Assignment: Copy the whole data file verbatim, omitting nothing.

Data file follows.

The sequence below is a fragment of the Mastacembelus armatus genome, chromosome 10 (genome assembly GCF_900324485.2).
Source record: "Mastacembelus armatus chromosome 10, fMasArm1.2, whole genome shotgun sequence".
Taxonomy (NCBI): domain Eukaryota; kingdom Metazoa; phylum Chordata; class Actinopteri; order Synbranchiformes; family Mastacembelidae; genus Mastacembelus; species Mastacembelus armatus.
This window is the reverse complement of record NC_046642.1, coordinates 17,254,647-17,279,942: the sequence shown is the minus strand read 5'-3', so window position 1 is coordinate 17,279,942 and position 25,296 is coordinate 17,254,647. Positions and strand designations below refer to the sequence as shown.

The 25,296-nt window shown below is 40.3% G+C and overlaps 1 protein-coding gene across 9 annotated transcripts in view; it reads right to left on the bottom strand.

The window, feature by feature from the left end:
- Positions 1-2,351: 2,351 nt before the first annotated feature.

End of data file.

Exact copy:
The sequence below is a fragment of the Mastacembelus armatus genome, chromosome 10 (genome assembly GCF_900324485.2).
Source record: "Mastacembelus armatus chromosome 10, fMasArm1.2, whole genome shotgun sequence".
Taxonomy (NCBI): domain Eukaryota; kingdom Metazoa; phylum Chordata; class Actinopteri; order Synbranchiformes; family Mastacembelidae; genus Mastacembelus; species Mastacembelus armatus.
This window is the reverse complement of record NC_046642.1, coordinates 17,254,647-17,279,942: the sequence shown is the minus strand read 5'-3', so window position 1 is coordinate 17,279,942 and position 25,296 is coordinate 17,254,647. Positions and strand designations below refer to the sequence as shown.

The 25,296-nt window shown below is 40.3% G+C and overlaps 1 protein-coding gene across 9 annotated transcripts in view; it reads right to left on the bottom strand.

The window, feature by feature from the left end:
- Positions 1-2,351: 2,351 nt before the first annotated feature.